Young Blood Boutique Passes the Torch to New Owners

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SCAD - Derrick Adams

Last week we were excited by the news that the decade-and-a-half-old Young Blood Boutique had been purchased by longtime employee Rebecca Hanna, MINT Director Erica Jamison, and supporter Jessie White. News of the sale followed an announcement that Young Blood would close at the beginning of 2013.

When the gallery started in the living room of then-roommates Kelly Teasley and Maggie White in 1997, Young Blood became the first space in Atlanta to focus on emerging artists tied to the DIY movement, skate art, and graffiti art. Fifteen years later the gallery and boutique are among good company in Atlanta as their founders pass the torch. Recently I communicated with founders White and Teasley, and with new owners Hanna and Jamison, to discuss the history of the space and the new owners’ plans for the future.

BURNAWAY: First of all, congratulations to you all on the new transition for the space. I know I speak for a lot of people in my excitement and relief that Young Blood is continuing. As I was growing up in Atlanta, Young Blood was the first gallery I ever went to during high school, and it’s been great to grow with the program and watch the space develop and transition over the years. The space has been a jumping-off point for so many artists that now have thriving art careers both in and outside Atlanta.

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Maggie White: There’s a “mission accomplished” feeling. What we intended to do from the beginning was to give [exposure to] artists [who] didn’t have a place to show their work … back then. Fifteen years later, to hear that so many people have cited us as where they got their start is great.

Ben Venom was our first and one of our most beloved interns, and we’re really proud to see his recent success. He’s an example of us becoming a community, because we all stuck together. In a lot of cities galleries work with artists and then [the relationship is] done. When we work with artists we become close friends and [remain] friends with them … . There are a lot of individual relationships … we have formed that are examples of the community we were fortunate to be a part of. Unlike other cities [Atlanta] didn’t have a thriving arts scene so we really clung to each other. We really value each other.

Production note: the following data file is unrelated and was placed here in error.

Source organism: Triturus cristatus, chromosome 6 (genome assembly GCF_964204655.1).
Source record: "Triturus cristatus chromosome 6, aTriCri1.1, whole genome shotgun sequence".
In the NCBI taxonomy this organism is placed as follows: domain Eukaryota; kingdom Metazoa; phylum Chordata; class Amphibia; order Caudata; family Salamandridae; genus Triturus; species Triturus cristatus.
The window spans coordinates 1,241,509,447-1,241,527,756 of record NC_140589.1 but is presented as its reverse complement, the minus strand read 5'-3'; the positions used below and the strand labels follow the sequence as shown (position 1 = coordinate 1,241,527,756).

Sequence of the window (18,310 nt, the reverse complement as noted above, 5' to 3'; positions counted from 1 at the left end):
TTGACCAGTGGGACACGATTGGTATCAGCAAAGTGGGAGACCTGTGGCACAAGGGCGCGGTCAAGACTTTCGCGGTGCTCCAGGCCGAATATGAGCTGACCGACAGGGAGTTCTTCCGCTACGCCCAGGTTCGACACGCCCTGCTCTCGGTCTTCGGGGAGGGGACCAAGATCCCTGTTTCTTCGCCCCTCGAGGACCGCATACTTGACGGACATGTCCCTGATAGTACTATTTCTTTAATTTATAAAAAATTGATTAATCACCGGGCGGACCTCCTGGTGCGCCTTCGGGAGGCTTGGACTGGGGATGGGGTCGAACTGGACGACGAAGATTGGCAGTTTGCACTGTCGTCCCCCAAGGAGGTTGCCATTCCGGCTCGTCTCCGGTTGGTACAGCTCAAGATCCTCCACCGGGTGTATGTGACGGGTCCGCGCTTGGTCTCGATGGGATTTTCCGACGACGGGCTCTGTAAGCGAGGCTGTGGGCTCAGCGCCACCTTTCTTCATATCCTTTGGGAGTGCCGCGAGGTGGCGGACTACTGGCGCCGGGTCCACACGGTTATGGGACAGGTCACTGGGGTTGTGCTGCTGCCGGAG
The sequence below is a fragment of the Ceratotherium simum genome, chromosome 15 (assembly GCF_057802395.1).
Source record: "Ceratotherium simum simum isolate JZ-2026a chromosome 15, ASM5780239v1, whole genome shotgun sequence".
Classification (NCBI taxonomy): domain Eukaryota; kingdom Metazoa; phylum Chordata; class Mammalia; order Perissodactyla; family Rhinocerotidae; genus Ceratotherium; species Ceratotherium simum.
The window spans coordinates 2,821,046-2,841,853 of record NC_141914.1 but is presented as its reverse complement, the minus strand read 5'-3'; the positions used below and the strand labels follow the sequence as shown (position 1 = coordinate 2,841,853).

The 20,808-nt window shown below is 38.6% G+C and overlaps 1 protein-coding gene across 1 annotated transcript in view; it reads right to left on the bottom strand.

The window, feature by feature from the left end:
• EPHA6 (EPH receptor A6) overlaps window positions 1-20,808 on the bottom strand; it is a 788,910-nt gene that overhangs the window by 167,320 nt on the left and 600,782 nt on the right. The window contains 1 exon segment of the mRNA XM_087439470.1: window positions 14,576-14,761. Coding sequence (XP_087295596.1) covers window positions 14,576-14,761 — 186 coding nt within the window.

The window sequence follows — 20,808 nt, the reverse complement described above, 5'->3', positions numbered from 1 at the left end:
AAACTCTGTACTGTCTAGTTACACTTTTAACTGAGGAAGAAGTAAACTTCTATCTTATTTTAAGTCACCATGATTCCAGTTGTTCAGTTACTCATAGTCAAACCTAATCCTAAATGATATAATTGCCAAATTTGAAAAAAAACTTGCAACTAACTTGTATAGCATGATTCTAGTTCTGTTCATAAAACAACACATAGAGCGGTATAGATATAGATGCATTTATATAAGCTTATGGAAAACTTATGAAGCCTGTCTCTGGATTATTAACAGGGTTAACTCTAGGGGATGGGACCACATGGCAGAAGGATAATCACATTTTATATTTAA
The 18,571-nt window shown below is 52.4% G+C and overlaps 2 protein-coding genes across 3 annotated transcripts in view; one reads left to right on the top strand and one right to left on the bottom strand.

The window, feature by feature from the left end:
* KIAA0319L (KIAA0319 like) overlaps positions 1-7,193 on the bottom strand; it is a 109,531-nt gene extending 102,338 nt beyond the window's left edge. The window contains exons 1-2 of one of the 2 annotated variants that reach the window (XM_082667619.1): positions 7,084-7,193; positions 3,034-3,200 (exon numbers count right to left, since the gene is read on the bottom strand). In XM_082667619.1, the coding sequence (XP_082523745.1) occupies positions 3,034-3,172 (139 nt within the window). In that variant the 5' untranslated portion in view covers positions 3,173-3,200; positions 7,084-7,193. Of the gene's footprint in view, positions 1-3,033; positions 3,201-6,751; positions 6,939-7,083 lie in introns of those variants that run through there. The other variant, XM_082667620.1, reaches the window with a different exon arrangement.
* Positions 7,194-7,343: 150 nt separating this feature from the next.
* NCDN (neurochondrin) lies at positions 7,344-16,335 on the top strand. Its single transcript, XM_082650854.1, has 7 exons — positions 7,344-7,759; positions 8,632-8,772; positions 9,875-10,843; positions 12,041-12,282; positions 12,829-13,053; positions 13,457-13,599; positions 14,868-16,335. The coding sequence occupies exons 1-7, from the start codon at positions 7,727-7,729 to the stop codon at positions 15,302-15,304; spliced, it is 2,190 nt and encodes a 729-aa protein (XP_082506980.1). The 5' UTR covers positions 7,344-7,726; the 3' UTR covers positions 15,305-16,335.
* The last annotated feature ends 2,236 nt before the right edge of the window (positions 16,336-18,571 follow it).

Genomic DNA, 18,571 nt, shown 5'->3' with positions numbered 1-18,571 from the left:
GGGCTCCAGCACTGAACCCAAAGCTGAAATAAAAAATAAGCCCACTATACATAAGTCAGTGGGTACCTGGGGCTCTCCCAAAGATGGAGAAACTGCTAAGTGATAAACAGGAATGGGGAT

BA: Rebecca, in thinking about your new role … after having been a longtime employee of the boutique, what are your plans as far as continuing this tradition within the space? How will the transition of MINT Gallery moving into the space adjust the way that things have run to date?

Rebecca Hanna: We want to work together. On a daily basis the spaces will be operated very separately, but we’re working on ideas for joint projects. We are so engulfed in the transition that we haven’t sat down and started talking specifics yet. We want to do community events and group readings, keeping both spaces together.

BA: Maggie and Kelly, only the boutique was sold in your agreement. As you move on to other projects, Young Blood Gallery is still your business. Do you have any plans for the gallery at this point?

Kelly Teasley: We have talked about some planned shows we had to cancel that we are still interested in [presenting]. We are talking about going back to our roots and doing one-night pop-up shows in houses and spaces that are not necessarily galleries.